Why buy a microwave when all you need is a cardboard box and a little help from the sun? Students from Edward R. Murrow and James Madison high schools presented a clever collection of fun and exciting green home designs at the Union Square Greenmarket yesterday — including solar powered pizza boxes and a creative cardboard model of a futuristic green city. The displays, sponsored by GrowNYC, were created entirely from recyclable and biodegradable materials, and combined a touch of simplicity with a huge amount of youthful creativity.
Stationed right in front of the steps of the North Plaza of Union Square, students of Edward R. Murrow High Schools attracted quiet a lot of attention as they conducted cooking demos on their solar powered pizza box ovens. The ovens are created by taking a regular pizza box and making a 1″ cut on all three sides. The pizza box panels are covered with aluminum to reflect the sun’s energy. Inside the pizza boxes are also covered with black paper on all sides, including the bottom, to absorb the heat. The open section of the box is covered with plastic.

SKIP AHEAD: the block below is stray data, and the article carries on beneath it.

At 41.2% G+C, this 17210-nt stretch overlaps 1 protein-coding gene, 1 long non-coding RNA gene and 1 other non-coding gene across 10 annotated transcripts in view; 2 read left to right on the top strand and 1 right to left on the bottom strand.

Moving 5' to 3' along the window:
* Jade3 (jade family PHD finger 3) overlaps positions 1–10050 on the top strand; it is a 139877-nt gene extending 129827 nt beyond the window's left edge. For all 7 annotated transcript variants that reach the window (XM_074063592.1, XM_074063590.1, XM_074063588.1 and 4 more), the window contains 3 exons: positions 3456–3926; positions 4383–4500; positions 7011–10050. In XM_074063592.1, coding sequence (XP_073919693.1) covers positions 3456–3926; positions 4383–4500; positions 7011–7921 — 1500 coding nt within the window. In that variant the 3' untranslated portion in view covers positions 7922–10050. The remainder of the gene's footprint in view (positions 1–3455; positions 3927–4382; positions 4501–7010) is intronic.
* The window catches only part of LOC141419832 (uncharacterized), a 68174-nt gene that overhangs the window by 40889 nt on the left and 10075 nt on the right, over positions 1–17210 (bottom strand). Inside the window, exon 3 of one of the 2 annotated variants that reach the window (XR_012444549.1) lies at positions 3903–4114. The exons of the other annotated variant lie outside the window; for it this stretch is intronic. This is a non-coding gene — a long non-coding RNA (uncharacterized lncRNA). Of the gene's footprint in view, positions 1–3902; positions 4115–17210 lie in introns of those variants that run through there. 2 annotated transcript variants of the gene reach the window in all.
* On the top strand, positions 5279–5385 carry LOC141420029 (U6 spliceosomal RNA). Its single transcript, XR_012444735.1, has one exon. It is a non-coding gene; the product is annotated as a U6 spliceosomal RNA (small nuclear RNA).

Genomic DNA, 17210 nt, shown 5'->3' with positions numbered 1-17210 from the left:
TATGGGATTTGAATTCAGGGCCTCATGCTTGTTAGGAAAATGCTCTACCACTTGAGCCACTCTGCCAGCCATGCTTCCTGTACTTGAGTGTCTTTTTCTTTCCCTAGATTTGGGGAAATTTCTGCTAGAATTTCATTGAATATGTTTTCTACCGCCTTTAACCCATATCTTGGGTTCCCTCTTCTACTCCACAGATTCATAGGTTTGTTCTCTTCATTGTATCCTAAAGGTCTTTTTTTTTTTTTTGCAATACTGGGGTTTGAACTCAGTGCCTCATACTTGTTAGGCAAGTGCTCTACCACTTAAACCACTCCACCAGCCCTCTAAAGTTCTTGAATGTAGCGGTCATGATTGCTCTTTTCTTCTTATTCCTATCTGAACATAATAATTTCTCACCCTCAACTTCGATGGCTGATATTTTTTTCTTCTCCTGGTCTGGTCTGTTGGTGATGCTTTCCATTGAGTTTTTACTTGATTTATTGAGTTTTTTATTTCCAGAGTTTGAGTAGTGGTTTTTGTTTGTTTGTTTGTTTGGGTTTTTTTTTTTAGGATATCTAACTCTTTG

The students placed cheese pizza and a thermometer in each box to demonstrate just how hot the boxes can get. The students also placed a few pennies on top of the plastic that covered the inside of the box. But don’t even think of touching the pennies — they get extremely hot. It’s no surprise the pennies burned to the touch given the heat conductive nature of copper, but the fact that the pizza boxes heated up the food and the pennies was quiet impressive. In fact, the pizza boxes reached above 200º in the midday sun.
Just up the stairs behind the pizza boxes was another great display, courtesy of the students of James Madison High School. Designed entirely with everyday household materials, the students created the future of NYC as a green city. The sustainable models combined public transportation and wide pedestrian spaces with green houses and commercial buildings. Some of the commercial buildings had little houses on the roofs, similar to rooftop houses we spotted all over NYC. The buildings even had aluminum solar panels and cardboard wind turbines.
No matter the age or the level of experience, it’s very clear that environmental sustainability is very important not just for us, but also for a future generations. It’s great to see that New York City students are taking an active role in imaging a greener Big Apple. After all, the future of the green movement lies in their hands.
Images © Will Giron for Inhabitat